In 1951, in an article entitled “Culture Theory and Industrial Analysis”, the American sociologist Paul Meadows pointed out that “with the advent of industrial technology… a new culture system has evolved in one national society after another [and] its global spread is incipient and cuts across every local ethos.” Quintessentially rationalist and econometric in its essence, this new industrialist culture rests on routinization, mechanization and serialization of skills and techniques “once used for the fortuitous fashioning of implements and weapons”, Meadows went on.
This being the first academic article to use the term globalization in its present-day meaning, its key thesis can be distilled into the following argument: while globalization presents a specific stage in the historical development of industrialism, the growth of these two processes has been initiated and stimulated by the new technological inventions which eventually resulted from a (military) competition between various nations or political ideologies.
A similar conclusion can, for example, be drawn from Odd Arne Westad’s seminal work The Global Cold War: Third World Interventions and the Making of Our Times in which the Cold War was interpreted as a clash of two hegemonic ideologies. Both the US and the USSR struggled to gain an upper hand in application of newest technologies and in attaining the political backing from the countries of the so-called Third World. However, we still know very little on how East-West technological competition fostered the processes of globalization or how technology transfers contributed to the creation of interconnected structures between the two hostile blocs and how such structures, in turn, may have facilitated the world-wide technological unification and standardization.
To address this glaring lacuna in research, an international conference will be held in Vienna on October 12-13, 2018 and its keynote lecture will be delivered by Prof. Odd Arne Westad, the S. T. Lee Professor of US-Asia Relations at Harvard University. The conference, organized by Prof. Wolfgang Mueller and Dr. Peter Svik of the Department of Eastern European History of the University of Vienna, centers (albeit not exclusively) on following research themes and research questions:
- Technological development and the globalization of Cold War ideologies: How did the influx of new technologies (aviation, nuclear energy and computation technologies) influence and shape ideologies, geopolitical strategies and policies followed by the key actors? Did the threat of mutual nuclear annihilation or increased air travel since late 1960s inspire the rise of internationalism, environmentalism and other trans-national ideologies? How did these and similar factors influence the growth of global awareness and identities over the world and across local cultures?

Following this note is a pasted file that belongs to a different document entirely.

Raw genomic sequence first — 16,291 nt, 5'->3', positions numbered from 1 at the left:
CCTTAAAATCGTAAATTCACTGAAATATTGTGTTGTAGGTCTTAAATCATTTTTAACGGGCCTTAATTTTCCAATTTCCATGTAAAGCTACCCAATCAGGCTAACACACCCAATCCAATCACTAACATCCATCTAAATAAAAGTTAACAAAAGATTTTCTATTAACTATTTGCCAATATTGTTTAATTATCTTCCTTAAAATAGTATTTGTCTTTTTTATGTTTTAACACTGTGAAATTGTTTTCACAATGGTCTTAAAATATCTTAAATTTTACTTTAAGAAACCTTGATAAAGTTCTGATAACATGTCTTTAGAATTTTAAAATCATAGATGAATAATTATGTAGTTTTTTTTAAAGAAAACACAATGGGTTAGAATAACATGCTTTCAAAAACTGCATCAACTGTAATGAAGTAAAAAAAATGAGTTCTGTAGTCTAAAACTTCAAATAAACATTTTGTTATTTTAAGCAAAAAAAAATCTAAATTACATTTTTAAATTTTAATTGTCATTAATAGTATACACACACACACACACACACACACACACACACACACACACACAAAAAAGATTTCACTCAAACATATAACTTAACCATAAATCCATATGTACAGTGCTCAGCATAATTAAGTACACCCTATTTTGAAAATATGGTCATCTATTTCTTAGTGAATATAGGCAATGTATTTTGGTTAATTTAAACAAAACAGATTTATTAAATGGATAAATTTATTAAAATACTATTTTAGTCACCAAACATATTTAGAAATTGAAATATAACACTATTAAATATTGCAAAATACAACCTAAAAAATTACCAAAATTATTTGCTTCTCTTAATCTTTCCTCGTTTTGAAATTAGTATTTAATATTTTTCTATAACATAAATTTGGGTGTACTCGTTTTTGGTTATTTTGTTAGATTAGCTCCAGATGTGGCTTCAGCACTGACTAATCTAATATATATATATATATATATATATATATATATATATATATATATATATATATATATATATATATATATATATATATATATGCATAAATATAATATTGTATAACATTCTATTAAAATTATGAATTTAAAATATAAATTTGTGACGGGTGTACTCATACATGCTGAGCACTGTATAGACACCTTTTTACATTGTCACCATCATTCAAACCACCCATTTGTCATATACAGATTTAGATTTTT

- Actors and agency: Did East-West competition in providing economic development programs to the developing countries increase globalization and if so, how and in which ways? Who were the key actors in promoting globalization? To what extent was their policy-making inspired by the Cold War ideologies, by belief in technocratic internationalism or by more practical considerations such a public safety or elimination of pollution? What role did international organizations such as various United Nations bodies play in the rise of globalization and East-West interconnectedness?
- Cold War technologies and globalization: In what ways did East-West technological competition stimulate globalization? What role did the military sector play in this process? How did new military technologies, or technologies originally developed for military sector stimulate globalization? And would today’s globalization be conceivable without the strong initial interference from the military and public sectors, both in the West and the East, taking into account the tremendous expenses for various aerospace, communication and computer development programs?
- Technology transfers: How did the adoption of global international norms and standards influence the transfers of technology and the rise of the East-West technological inter-connectedness? Did common norms directly instigate the process or was their contribution more modest and were other factors of technological and economic nature of equal or even greater importance?
- The impact of transfers on the Eastern bloc and post-Cold War transformation: How did Soviet bloc countries use the technologies imported from Western countries? Were they employed for their original purpose or were they adapted for a different use than originally intended? Was it the transformation from industrial to information economies, mainly driven by increased global mobility of goods and people, where the Soviet bloc missed the train? To what extent did technological and infrastructural interconnectedness enable a swift transformation from communist to capitalist economies in Central European countries?
Although all proposals for case studies are welcome, we particularly appreciate proposals taking a comparative, transnational or systemic perspective as well as those approaching the subject from multi-/trans-disciplinary positions. Proposals accompanied by brief CVs, both no longer than 300 words, should be delivered to firstname.lastname@example.org by April 15, 2018. Selected participants will be notified by April 30, 2018.
The organizers are endeavoring to find third-party funding to cover (or refund) travel costs, but do encourage applicants to secure their own funding if any such available. The selected participants will be informed in due time on available options.